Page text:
ca.1921 - 1922
Candlestick telephones weren't always considered attractive. In fact, 100+ years ago, some folks, especially those more affluent, would rather hide such utilitarian appliances. They considered candlestick telephones to be much too unsightly for their posh homes. To help those folks, L.C. Mayer designed the Hide-A-Phone.
The Euphonia design was copywritten in 1917 and the other in 1915 but, based on advertisements, it is believed that neither were produced until 1921 or 1922. The Mayer name may also be found on other decorative items that were made of plaster, like bookends.
L.C. Mayer Hide-A-Phone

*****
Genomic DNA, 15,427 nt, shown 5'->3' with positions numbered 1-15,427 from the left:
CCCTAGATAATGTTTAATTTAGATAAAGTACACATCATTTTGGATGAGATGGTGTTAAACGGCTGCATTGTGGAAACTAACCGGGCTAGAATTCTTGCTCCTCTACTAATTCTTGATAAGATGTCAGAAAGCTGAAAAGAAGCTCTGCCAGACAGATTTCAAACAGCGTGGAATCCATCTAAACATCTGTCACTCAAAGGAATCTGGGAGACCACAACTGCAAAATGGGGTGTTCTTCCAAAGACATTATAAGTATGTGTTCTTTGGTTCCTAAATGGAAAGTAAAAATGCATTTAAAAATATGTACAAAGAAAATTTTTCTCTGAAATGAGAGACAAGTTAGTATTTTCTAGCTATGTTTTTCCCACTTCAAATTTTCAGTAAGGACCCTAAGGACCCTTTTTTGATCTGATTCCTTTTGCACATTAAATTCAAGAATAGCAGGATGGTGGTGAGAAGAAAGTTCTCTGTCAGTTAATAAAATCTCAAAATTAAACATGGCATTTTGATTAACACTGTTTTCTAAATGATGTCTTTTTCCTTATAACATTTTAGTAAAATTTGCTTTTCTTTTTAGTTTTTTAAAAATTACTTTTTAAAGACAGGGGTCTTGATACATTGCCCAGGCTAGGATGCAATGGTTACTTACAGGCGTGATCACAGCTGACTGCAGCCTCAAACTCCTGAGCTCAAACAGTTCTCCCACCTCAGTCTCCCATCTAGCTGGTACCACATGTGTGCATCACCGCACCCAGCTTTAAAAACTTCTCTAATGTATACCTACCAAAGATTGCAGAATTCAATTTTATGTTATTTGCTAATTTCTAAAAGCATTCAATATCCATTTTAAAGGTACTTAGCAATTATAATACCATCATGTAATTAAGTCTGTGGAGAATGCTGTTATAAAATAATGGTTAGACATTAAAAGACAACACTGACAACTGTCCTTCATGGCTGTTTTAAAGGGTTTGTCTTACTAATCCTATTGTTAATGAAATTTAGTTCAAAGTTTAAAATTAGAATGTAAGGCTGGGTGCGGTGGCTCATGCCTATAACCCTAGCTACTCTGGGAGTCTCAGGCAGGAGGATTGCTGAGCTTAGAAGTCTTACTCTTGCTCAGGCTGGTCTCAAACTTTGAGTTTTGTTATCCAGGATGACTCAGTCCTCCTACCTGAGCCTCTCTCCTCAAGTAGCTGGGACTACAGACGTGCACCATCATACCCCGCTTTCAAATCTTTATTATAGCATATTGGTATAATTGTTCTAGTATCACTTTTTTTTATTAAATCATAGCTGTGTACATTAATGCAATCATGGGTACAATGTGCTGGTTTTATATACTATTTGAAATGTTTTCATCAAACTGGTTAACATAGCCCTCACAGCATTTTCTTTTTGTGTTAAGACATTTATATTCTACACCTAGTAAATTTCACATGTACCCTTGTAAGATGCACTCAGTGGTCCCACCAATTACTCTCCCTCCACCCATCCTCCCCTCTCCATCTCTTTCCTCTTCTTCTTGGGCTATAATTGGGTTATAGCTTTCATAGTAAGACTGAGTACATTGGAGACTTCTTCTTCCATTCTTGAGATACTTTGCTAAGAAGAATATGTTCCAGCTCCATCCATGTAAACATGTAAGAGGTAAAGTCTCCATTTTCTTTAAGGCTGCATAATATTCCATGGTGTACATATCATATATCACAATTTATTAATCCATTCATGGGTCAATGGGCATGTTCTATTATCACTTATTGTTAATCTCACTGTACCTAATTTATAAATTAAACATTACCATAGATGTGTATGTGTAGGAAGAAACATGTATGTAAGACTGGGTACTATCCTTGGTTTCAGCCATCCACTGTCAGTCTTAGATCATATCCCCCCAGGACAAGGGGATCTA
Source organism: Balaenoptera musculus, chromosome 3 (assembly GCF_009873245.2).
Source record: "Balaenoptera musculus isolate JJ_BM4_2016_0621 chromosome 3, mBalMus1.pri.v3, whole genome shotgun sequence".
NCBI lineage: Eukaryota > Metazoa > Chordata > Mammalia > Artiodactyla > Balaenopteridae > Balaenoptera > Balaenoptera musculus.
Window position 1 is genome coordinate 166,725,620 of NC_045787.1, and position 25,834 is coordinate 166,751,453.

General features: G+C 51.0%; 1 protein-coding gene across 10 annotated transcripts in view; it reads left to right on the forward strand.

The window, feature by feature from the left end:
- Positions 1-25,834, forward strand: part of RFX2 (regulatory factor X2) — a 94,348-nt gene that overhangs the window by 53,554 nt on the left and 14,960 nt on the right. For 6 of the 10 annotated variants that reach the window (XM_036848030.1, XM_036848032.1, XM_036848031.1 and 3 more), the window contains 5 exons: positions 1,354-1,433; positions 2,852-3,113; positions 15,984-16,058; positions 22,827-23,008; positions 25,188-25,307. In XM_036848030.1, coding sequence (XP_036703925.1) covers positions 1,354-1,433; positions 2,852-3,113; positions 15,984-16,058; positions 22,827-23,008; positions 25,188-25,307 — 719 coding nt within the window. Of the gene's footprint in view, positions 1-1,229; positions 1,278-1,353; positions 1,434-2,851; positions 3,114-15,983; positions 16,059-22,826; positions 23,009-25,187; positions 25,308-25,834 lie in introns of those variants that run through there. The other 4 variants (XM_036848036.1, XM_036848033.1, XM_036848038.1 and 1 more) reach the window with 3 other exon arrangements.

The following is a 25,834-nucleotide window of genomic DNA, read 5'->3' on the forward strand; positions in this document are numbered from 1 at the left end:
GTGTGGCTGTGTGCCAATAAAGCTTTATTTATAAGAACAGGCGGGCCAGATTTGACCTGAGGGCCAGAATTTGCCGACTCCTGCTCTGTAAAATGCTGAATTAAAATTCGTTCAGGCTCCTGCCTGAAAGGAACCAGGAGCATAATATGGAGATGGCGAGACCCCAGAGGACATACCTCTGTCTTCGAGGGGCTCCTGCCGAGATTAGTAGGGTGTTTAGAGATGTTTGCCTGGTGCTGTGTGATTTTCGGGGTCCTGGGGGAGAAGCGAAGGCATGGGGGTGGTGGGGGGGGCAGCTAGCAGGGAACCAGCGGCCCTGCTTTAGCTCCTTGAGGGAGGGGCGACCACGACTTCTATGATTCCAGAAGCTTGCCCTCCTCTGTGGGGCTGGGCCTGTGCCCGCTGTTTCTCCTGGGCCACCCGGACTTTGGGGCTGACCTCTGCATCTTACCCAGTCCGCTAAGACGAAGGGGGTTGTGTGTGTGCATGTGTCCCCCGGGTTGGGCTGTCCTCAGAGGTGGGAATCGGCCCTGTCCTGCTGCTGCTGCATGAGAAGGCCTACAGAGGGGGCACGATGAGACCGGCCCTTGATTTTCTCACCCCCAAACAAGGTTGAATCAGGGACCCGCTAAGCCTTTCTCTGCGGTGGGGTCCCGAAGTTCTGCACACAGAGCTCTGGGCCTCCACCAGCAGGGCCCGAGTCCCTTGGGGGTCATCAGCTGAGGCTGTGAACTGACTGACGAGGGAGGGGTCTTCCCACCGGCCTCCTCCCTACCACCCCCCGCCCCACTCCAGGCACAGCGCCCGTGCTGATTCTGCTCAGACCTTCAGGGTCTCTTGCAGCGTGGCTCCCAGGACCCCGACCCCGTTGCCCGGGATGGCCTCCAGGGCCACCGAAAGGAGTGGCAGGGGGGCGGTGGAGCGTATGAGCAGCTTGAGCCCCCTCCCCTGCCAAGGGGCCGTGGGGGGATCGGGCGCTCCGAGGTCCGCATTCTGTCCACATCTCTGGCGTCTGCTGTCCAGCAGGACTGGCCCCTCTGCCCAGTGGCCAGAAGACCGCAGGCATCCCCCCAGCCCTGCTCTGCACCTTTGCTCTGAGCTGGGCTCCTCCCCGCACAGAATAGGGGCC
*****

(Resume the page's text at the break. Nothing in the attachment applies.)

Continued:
The Hide-A-Phone was a two-piece, hinged enclosure made of plaster that worked like a clam shell. There were two available designs, both of which were formed perfectly to house a candlestick telephone. One form was of a woman's bust with two, small cherubs holding her hair, marked Euphonia below her bust. The second form was of a woman and cherub holding hands and garland while dancing around a globe. Both forms, when closed, had a small opening at the base to let the telephone wire come through and both were labeled with the L.C. Mayer name.